Nowadays, low-tier phones usually ship with Android (Go Edition), a version with fewer features and lower requirements. Differently from the Nexus and GPE lines, Android (Go Edition) allows devices with manufacturer customizations, like Samsung’s One UI Core. Therefore, it’s not a “stock Android” initiative per se.
Google’s Android Is Not Stock Android
That brings us to the point: how are “stock Android” and the system used in Pixel devices different? The simple answer is Pixel devices are all-in on Google’s services.
As explained, “pure Android” (AOSP) features absolutely no modifications. It’s so bare-bones that basic functions, like Bluetooth connectivity, may not work. Manufacturers take this “unpolished stone” and add the stuff needed to make things in a specific device work. That’s the software needed to enable cameras, mobile connection, fast charging, and so on.
Then, the manufacturer adds its customizations: icons, settings menus, in-house apps (and bloatware). Some interfaces, like the (now-defunct) MIUI, are so heavily modified that parts of them don’t even remotely resemble “stock Android” anymore. One UI is a more common example of a highly customized Android skin.
Google does the same thing with Pixel devices. Pixel devices feature specific hardware, like the Tensor processors from the more recent models, which require modifications in AOSP to work correctly. And, just like a Galaxy device ships with the Samsung Internet browser, or one from Realme features the manufacturer’s Photos app, Google’s phones and tablets also have Google-branded apps.
Some of them, like Chrome or Maps, are available to anyone. Others, like the Pixel Camera, are exclusive to Pixel devices. It goes much further than apps, too. Features like Smart Selection, Live Translate, Call Screen, and Hold For Me are exclusive to Google’s Pixels.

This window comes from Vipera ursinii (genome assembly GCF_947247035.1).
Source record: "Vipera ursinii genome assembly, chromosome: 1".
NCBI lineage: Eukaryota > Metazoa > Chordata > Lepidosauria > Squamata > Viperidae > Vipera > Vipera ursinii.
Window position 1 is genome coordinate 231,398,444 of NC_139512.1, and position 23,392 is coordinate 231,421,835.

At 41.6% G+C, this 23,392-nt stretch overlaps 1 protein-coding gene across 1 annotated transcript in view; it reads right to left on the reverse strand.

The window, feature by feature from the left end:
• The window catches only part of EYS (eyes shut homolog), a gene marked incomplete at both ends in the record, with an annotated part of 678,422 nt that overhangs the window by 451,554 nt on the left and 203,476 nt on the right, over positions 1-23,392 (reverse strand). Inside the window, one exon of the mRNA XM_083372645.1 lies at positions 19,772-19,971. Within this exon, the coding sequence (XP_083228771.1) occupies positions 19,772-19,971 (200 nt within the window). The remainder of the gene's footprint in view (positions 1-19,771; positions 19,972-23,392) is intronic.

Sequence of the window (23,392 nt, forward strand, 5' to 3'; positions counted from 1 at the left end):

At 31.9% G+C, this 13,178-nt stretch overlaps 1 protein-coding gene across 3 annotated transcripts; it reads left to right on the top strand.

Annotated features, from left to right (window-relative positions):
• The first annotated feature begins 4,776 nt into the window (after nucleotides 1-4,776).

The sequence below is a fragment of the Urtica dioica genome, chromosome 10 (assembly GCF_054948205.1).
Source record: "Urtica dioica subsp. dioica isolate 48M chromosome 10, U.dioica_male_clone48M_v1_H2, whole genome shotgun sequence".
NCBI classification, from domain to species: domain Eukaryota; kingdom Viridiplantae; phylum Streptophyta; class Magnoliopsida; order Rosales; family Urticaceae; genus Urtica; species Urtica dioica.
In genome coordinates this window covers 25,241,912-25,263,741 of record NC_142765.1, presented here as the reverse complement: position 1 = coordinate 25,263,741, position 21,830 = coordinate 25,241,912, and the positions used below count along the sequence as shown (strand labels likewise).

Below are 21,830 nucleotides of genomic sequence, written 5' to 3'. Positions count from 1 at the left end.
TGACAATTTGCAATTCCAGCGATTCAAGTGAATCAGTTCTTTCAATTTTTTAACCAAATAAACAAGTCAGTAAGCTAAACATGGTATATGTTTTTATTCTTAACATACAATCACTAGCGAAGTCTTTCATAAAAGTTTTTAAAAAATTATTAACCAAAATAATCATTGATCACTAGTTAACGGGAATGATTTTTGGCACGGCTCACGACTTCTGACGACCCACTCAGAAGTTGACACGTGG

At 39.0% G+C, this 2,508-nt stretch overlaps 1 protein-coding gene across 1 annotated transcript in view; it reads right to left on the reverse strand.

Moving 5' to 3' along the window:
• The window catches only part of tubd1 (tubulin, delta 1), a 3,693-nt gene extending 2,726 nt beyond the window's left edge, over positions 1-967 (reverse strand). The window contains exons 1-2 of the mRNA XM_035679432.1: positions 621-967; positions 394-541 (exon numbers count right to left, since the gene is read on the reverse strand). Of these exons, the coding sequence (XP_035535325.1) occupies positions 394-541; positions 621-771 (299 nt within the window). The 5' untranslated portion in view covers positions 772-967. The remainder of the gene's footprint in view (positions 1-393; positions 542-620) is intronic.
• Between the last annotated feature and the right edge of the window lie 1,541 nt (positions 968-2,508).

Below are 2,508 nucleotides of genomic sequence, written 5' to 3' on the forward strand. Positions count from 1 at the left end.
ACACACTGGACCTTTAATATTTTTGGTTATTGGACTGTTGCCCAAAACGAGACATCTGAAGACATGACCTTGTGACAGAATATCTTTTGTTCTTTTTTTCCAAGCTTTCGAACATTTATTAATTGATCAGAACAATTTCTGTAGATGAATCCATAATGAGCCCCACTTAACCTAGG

Nexus and GPE devices were essentially meant as “reference platforms” for enthusiasts and developers. They were popular during a time when many of the third-party Android interfaces were sluggish and heavily fragmented. Some, like HTC’s Sense, were notably important for the system’s history, but they did come at the cost of speed.
Pixel phones and tablets, on the other hand, are Google’s vision of what it thinks Android is meant to be. They’re made for the general public, not just developers and enthusiasts. One might define the Pixels as “Google’s iPhones.” The comparison is not totally untrue. Even Google admits this by placing the devices as direct competitors.
And that shows in many aspects: like Apple’s devices, Pixels rely heavily on hardware and software customizations. New Android versions arrive first for Pixel devices, too—just like Apple’s OS updates are released simultaneously to all compatible devices.
But, since Android as a whole remains open to any manufacturer, is that necessarily something bad? Other Android manufacturers also offer exclusive features. To name a few:
- Samsung’s One UI has lots of them, like the Second Screen (use a Galaxy Tab as a wireless display for a Galaxy laptop).
- Xiaomi devices have an interface so distinct from Android that new MIUI versions aren’t even dependent on Android updates.
- Motorola’s phones are famous for their Moto Actions: gestures to enable/disable the flashlight (chopping) and opening the camera (twisting).
Therefore, it’s not surprising that Google wants some of that, too. The “stock Android” fussiness was always something mostly limited to tech-savvy enthusiasts. If this audience wants to keep using the barebones form of the system, they can always install an AOSP GSI—or try custom ROMs.